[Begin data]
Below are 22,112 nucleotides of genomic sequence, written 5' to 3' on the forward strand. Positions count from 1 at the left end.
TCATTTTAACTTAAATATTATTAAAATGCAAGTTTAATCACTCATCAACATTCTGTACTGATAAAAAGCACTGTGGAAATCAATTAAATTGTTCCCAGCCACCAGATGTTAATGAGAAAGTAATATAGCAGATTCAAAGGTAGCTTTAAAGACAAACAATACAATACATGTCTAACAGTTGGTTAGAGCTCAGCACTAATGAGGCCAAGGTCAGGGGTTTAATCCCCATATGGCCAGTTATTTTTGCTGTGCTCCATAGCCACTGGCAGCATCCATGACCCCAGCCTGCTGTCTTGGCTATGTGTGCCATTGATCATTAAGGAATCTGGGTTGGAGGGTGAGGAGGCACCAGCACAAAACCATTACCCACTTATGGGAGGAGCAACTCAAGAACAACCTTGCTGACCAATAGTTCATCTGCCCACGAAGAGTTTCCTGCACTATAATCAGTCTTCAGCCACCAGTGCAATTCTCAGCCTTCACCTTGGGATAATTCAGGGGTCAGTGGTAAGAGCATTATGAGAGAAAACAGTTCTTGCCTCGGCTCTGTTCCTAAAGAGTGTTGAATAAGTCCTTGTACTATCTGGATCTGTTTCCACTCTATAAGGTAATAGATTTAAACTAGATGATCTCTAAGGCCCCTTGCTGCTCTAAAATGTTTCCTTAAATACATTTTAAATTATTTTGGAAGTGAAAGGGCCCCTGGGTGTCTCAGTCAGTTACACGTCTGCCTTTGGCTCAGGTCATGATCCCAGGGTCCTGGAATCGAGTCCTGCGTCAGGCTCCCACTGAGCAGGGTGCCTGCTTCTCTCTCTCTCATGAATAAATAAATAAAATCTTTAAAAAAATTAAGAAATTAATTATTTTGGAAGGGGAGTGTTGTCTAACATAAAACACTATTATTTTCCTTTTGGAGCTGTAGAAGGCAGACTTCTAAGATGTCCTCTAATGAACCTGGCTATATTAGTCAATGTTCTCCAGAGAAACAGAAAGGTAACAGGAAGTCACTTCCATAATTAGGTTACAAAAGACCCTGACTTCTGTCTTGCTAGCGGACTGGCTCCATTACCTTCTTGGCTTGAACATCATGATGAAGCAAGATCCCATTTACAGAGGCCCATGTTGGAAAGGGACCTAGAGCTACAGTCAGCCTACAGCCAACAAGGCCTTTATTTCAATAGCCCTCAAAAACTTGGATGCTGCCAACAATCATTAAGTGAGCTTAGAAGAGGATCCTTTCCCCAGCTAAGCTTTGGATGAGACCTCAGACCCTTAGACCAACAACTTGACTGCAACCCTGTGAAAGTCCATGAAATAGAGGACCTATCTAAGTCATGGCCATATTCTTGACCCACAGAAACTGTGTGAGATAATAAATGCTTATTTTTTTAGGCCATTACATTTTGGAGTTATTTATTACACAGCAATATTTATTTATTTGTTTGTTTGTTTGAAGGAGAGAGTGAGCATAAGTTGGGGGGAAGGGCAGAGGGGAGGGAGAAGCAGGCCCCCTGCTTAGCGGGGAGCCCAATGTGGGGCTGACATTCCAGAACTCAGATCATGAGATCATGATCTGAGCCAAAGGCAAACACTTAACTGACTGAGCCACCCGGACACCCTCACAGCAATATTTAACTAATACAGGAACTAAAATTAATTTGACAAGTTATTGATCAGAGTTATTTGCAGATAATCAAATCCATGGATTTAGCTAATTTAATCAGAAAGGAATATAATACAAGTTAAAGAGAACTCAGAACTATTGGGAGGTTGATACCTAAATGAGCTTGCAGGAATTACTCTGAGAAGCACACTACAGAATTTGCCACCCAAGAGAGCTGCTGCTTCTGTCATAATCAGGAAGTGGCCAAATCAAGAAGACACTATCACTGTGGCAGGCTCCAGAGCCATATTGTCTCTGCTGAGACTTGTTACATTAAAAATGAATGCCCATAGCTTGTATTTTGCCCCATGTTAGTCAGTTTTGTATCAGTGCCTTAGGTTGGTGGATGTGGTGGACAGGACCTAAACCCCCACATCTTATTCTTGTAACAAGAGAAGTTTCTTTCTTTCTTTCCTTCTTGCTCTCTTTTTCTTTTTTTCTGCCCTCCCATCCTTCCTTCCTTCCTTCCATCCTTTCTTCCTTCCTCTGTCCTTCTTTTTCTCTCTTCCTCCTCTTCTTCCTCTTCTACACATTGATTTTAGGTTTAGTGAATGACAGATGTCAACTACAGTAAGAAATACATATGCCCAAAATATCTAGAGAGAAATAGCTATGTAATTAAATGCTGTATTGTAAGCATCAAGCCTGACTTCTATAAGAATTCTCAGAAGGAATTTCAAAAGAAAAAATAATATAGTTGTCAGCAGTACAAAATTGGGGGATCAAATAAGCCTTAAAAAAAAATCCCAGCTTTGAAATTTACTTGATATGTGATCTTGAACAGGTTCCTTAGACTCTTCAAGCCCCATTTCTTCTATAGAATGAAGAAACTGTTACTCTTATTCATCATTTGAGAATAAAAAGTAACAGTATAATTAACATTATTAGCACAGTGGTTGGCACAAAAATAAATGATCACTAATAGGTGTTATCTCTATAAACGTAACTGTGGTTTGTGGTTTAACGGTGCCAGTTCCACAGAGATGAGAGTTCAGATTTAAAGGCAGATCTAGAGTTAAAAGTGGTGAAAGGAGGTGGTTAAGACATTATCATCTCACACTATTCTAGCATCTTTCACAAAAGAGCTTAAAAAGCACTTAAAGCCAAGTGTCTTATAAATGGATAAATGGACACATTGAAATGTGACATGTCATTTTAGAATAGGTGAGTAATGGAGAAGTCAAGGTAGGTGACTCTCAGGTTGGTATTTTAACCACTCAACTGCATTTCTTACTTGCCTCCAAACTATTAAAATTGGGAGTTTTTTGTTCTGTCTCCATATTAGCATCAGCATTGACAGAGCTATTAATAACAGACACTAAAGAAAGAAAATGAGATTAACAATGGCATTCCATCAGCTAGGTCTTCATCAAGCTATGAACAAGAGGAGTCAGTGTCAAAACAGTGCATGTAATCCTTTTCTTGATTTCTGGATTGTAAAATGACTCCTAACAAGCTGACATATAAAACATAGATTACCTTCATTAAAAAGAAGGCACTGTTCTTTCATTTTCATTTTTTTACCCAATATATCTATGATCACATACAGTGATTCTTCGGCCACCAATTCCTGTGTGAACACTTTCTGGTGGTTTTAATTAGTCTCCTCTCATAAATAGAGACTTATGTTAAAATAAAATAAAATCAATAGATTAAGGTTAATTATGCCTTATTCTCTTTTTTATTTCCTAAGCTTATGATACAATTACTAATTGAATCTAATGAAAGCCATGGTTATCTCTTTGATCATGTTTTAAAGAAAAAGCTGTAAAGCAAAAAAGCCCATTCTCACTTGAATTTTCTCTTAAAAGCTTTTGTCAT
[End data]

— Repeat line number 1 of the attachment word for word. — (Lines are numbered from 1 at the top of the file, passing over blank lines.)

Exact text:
Below are 22,112 nucleotides of genomic sequence, written 5' to 3' on the forward strand. Positions count from 1 at the left end.